China, “Junk” Dollar, Year 23 (1934). Shanghai Mint. There were a variety of “Junk” dollars with other sides including Sun Yat-sen (below) but also Yuan Shih-kai. There is also a variation the ‘birds and junk’ dollars with a pattern of several flying birds above the junk.

General Albert C. Wedemeyer: The Strategist Behind America’s Victory in World War II

Posted: December 2nd, 2022 | No Comments »

John J McLaughlin’s new biography of General Albert C Wedemeyer covers both Wedemeyer’s time in China (1943-1948) and US-China relations in WW2 in some depth….

Like many heroes of World War II, General Albert C. Wedemeyer’s career has been largely overshadowed by such well-known figures as Marshall, Patton, Montgomery and Bradley. Wedemeyer’s legacy as the main planner of the D-Day invasion is almost completely forgotten today, eclipsed by politics and the capriciousness of human nature.

In the late 1930s Wedemeyer had the unique experience of being an exchange student at the German Kriegsakademia, the Nazis’equivalent of Fort Leavenworth’s Command and General Staff School. As the only American to attend, he was thus the only ranking officer in the US who recognised the revolutionary tactics of Blitzkrieg once they were unleashed, and he knew how to respond.

As US involvement in the European conflagration approached, Wedemeyer was taken under the wing of George C. Marshall in Washington, but although he conceived the plans for US mobilisation, to his great disappointment he was not appointed to field command once the invasion commenced; further, he had run afoul of Winston Churchill due to the latter’s insistence on emphasising the Mediterranean theatre in 1943.Perhaps because of Churchill’s animosity, Wedemeyer was transferred to the Burma-China theatre, where a year later he would replace General Stilwell. Ultimately, Wedemeyer’s service in the Asian theatre became far more significant, though less known. Had the US political establishment listened to Wedemeyer on China during the years 1943-48, it is possible China would not have been lost to the Communists and would have been a functioning US ally from the start, thus eliminating the likelihood of both the Korean and Vietnam Wars.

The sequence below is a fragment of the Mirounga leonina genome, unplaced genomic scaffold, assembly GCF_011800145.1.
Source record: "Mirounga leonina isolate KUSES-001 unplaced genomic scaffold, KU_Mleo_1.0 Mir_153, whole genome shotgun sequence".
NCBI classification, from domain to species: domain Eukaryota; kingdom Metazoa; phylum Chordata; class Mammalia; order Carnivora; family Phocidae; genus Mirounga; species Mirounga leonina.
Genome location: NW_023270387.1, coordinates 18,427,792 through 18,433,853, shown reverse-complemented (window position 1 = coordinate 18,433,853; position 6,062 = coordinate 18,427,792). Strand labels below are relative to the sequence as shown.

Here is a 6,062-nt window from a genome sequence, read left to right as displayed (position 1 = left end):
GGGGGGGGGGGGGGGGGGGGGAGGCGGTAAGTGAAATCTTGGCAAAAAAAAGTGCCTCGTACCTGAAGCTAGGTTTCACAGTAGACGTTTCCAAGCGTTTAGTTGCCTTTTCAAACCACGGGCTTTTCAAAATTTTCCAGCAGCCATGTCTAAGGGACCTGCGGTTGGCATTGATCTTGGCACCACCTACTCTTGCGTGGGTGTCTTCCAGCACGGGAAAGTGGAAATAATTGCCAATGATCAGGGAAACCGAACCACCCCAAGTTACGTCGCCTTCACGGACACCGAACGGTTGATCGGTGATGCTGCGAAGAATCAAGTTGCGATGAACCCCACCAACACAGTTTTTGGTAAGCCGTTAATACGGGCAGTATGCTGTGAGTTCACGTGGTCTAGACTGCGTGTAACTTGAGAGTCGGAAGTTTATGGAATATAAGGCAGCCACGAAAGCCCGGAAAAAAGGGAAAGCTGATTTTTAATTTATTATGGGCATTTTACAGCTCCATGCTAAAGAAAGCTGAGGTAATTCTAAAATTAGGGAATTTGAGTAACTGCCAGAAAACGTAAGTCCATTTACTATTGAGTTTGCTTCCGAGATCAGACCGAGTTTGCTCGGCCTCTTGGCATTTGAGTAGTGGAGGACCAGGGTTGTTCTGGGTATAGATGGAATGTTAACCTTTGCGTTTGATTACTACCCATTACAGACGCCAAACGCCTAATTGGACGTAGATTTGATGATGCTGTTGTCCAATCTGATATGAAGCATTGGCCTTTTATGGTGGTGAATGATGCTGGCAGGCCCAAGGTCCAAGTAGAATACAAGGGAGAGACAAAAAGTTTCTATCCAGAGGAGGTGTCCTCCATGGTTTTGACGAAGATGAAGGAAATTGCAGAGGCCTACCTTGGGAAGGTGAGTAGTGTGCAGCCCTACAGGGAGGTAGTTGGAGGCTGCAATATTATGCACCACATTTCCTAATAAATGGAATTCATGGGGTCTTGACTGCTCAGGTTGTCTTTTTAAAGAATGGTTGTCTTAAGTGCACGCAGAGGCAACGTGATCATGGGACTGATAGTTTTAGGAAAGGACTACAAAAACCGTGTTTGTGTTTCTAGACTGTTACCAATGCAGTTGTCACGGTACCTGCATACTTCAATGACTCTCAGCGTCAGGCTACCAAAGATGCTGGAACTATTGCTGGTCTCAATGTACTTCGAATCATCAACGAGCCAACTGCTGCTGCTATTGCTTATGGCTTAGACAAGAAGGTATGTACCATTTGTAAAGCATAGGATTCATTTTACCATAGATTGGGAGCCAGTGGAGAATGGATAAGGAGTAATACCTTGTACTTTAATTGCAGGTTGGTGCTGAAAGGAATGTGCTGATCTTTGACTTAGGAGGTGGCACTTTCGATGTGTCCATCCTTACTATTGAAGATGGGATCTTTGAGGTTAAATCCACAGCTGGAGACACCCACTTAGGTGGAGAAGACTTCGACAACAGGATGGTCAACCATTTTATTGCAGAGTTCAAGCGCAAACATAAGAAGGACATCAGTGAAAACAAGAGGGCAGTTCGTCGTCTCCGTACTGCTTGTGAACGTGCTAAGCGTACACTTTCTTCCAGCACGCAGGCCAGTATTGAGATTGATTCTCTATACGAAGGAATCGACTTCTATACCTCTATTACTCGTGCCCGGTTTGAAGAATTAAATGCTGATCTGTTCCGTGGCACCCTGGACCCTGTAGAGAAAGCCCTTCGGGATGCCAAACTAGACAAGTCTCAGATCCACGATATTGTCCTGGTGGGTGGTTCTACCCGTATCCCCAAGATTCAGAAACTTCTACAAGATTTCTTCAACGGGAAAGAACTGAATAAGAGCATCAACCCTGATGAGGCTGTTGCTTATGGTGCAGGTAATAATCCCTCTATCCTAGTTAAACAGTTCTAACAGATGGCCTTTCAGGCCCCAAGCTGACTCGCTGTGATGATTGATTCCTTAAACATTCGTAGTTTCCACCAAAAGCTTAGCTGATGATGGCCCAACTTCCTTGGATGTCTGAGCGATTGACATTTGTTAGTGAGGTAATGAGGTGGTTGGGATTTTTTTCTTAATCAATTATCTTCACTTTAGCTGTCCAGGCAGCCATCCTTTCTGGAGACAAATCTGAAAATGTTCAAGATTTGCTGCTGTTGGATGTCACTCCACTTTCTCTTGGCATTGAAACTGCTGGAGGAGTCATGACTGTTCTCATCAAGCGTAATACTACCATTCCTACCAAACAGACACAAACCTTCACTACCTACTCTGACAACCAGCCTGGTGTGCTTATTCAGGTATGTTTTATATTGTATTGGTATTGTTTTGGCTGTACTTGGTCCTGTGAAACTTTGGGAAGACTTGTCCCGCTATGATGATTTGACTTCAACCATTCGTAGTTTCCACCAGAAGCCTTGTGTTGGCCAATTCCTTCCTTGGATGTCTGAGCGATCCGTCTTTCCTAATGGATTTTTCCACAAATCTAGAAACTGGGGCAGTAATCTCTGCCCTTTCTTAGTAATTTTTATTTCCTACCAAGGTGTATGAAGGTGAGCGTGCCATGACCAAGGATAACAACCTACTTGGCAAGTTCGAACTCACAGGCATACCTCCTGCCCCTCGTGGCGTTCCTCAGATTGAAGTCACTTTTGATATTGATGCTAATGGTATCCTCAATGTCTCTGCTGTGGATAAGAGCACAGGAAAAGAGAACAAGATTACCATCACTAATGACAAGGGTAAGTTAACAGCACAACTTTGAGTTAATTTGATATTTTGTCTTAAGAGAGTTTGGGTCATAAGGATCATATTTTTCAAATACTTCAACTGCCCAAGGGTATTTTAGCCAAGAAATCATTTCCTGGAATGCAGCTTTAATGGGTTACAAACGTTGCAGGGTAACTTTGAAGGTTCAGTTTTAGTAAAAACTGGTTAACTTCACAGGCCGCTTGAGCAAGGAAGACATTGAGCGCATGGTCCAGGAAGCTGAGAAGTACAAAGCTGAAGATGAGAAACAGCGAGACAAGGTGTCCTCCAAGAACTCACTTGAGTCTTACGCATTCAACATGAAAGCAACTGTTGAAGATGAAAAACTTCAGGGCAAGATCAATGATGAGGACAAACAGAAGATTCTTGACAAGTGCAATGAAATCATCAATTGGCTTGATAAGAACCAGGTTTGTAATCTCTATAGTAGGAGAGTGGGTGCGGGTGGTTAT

Shanghai Express (1932)….When Harry Hervey Got a Look-in….

Posted: December 1st, 2022 | No Comments »

Everyone of course (at least everyone who reads this blog I assume) knows Shanghai Express (1932). I’m keen to always stress the role of Harry Hervey in the conception and making of the movie. Indeed I wrote an essay on Hervey and his original 33 page treatment (essentially a short story) for Shanghai Express that Hervey wrote and sold to Josef von Sternberg (who gave it to the scriptwriter Jules Furthman to adapt). I’ve always argued that (including by von Sternberg) Hervey was rather sidelined from any public input into the movie, which was a massive success. But this advert from 1932 that appeared in Film Daily that year does indeed mention Hervey as the originator of the story.

My piece on Hervey and Shanghai Express is in my collerction Destination Shanghai.

Harry Hervey…and a cat…at home in LA (i think) in 1933 – though Hervey is more associated with the South and Savannah in particular

4 Posts from the Chinese & British Exhibition at the British Library – British-Chinese Cookbooks #4

Posted: November 30th, 2022 | No Comments »

The new Chinese and British Exhibition is now on at the British Library (entrance free) till next April 2023. So a few posts on things that relate to previous posts of mine here…Fourth cookbooks…

Other posts include Chiang Yee, Dymia Hsiung and Xi Zhimo….